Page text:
How Deep Learning & GBMs Can Change the Tabular Data Landscape
Zian (Andy) Wang
Deep Learning, with its broad range of applications spanning fields such as language processing, image recognition, and audio modeling, has become a highly visible and widely recognized aspect of artificial intelligence. The recent buzz surrounding models like ChatGPT and the impressive capabilities demonstrated by diffusion models have only attracted more attention to using Deep Learning for image and language-related tasks. However, despite the significant advancements made in these areas, modern Deep Learning methods still lack research and applications when it comes to effectively handling one of the most crucial and fundamental types of data: tabular data.
Many bold research papers, online courses, and blog posts are under the assumption that "classical" tree-based models and gradient boosting machines (GBMs) outperform Deep Learning methods on tabular data. Of course, this is not to suggest that there isn't solid evidence that supports the use of tree-based approaches over Deep Learning. But far too frequently, this nuanced research is misinterpreted and viewed as a general norm, and people who dislike Deep Learning often adhere to the same flawed ideology as those who are improving the state of Deep Learning: taking insights gained within a typically well-defined set of restrictions and applying them outside of those limitations.
📊 Background: Tabular Data has Changed
In retrospect, it’s easy to assume the inability of Deep Learning approaches for tabular data, but times have changed. Tabular datasets account for a majority of day-to-day data analysis and processing. It is not unreasonable to suggest that tabular data is the most varied out of all data forms. The domain space that these datasets encompass has greatly been enlarged due to advancements in data collection techniques.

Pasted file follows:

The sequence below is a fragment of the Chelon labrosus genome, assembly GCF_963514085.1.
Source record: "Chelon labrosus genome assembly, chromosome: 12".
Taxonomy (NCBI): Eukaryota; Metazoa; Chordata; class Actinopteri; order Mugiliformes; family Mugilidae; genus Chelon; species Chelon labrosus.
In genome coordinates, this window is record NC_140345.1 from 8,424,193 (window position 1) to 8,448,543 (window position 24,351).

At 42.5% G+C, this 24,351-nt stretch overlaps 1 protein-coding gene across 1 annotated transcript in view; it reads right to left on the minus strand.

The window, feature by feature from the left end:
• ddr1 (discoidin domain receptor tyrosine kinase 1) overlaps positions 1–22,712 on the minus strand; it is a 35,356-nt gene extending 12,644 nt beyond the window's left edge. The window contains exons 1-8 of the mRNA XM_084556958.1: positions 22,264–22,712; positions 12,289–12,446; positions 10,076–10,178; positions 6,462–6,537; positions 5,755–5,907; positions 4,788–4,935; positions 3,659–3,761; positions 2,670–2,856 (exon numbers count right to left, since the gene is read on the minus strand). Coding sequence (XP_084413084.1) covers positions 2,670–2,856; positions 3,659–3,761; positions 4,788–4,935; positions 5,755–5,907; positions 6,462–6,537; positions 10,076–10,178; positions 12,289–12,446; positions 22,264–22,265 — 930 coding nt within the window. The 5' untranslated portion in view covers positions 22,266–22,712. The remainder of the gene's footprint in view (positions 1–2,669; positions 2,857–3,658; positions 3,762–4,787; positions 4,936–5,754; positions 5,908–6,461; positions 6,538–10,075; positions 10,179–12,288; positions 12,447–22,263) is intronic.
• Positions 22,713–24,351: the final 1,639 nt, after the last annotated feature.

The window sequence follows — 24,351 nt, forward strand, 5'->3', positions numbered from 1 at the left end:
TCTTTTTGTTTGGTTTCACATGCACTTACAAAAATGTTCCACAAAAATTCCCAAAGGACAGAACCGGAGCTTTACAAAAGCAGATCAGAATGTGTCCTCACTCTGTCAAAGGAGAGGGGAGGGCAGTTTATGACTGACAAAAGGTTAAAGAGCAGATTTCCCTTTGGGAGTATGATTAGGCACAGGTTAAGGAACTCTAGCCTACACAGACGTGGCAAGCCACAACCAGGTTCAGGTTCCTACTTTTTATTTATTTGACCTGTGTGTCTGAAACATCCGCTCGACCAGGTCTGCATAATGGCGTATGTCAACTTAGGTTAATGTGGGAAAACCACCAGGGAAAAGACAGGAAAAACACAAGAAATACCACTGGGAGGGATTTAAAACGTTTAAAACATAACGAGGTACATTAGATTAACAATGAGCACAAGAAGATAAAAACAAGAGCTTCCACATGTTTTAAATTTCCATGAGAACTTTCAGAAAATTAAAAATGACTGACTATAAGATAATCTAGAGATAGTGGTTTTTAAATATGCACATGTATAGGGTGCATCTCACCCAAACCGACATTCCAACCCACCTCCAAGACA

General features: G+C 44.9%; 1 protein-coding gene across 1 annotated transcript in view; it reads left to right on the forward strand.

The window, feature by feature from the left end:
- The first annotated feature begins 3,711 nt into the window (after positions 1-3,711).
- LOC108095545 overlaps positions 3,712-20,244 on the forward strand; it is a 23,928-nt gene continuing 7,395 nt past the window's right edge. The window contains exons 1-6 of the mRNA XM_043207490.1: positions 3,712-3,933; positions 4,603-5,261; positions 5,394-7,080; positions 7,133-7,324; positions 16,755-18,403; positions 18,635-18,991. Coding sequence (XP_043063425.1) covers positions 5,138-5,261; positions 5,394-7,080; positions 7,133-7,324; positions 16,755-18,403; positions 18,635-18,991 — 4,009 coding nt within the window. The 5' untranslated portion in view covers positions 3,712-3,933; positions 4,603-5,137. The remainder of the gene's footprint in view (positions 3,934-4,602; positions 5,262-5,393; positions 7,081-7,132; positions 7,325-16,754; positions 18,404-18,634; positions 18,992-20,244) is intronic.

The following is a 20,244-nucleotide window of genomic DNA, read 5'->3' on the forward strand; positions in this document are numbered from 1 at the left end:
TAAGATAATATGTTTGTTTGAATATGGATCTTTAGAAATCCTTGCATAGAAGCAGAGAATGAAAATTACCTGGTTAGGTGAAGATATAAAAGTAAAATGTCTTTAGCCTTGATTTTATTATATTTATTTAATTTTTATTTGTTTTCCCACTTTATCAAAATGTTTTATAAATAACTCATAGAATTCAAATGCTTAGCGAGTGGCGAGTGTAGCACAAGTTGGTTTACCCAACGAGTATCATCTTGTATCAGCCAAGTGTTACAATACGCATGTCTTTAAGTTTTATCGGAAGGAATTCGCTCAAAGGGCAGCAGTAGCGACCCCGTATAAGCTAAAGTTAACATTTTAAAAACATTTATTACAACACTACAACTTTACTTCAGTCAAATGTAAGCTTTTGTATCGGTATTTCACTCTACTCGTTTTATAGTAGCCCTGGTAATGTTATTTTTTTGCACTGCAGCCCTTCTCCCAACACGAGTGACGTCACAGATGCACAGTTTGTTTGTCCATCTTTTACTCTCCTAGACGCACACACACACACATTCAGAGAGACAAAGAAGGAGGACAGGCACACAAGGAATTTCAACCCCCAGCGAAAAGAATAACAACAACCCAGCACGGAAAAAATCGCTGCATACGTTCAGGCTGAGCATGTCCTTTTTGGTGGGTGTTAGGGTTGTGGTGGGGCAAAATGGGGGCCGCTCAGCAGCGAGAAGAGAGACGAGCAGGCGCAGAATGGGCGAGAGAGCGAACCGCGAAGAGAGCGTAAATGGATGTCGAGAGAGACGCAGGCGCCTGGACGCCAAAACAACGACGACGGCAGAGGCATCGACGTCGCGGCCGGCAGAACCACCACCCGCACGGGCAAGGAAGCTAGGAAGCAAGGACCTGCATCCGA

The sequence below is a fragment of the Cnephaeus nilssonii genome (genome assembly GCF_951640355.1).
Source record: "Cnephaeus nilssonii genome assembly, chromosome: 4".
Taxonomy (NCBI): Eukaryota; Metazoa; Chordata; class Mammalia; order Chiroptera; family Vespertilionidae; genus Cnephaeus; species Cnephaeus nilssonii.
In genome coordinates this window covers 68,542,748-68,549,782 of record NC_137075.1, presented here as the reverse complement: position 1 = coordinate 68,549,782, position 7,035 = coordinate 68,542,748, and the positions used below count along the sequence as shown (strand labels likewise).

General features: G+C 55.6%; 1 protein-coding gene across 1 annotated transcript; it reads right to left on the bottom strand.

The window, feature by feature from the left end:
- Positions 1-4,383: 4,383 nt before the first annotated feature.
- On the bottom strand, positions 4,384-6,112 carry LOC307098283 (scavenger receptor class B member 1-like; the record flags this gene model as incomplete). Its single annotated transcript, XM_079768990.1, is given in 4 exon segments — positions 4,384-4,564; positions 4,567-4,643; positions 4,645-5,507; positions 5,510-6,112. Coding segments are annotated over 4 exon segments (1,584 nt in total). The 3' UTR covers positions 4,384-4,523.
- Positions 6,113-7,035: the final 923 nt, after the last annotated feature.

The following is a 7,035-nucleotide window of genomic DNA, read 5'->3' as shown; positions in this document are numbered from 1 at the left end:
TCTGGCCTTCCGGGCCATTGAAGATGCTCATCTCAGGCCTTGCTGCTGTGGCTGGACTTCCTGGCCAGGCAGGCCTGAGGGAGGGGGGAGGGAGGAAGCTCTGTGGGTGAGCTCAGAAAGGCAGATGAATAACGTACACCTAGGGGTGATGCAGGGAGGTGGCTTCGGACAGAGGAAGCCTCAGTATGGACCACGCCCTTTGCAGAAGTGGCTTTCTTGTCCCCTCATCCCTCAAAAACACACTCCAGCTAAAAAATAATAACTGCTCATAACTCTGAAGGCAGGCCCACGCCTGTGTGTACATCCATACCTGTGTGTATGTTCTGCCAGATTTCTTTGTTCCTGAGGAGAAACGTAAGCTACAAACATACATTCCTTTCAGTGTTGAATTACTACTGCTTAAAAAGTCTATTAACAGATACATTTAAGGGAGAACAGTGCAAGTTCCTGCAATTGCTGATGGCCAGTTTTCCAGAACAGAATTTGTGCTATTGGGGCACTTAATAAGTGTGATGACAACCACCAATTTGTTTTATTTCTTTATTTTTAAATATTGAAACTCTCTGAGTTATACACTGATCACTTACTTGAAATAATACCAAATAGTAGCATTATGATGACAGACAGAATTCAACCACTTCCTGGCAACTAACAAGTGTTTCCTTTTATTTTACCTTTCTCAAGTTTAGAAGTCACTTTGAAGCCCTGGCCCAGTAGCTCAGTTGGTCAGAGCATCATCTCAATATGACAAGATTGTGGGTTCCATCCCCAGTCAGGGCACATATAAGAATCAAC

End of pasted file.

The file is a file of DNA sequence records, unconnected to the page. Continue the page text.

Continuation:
Despite this, many well-publicized research surveys and more informal investigations showing the success of tree-based models over Deep Learning methods utilize standard benchmark datasets – the Forest Cover dataset, the Higgs Boson dataset, the California Housing dataset, the Wine Quality dataset, and so on. These datasets, even when evaluated in the dozens, are undoubtedly limited. They may have been relevant a few decades ago, but they are a far cry from representing the entire tabular data domain. Of course, we must acknowledge that performing an evaluative survey study with poorly behaved diverse datasets is much more difficult than more homogenous benchmark datasets. Yet those who tout the findings of such studies as bearing a broad verdict on the capabilities of neural networks on tabular data overlook the sheer breadth of tabular data domains in which machine learning models are applied.
The specification of "baseline" models in studies that argue against Deep learning for tabular data is another prevalent issue. Gradient Boosting Machines (GBMs) and the like have been the focus of research and implementation for decades, with decision trees existing as early as the 1960s and GBMs being in use for over a decade. The "baseline" models utilized for benchmarking in the realm of tree-based models are, in fact, highly optimized state-of-the-art techniques. The neural networks pitted against these tree-based models, on the other hand, tend to be simple MLPs and standard architecture variants; they fail to adequately demonstrate the intricate infrastructure and potentialities of the Deep Learning paradigm.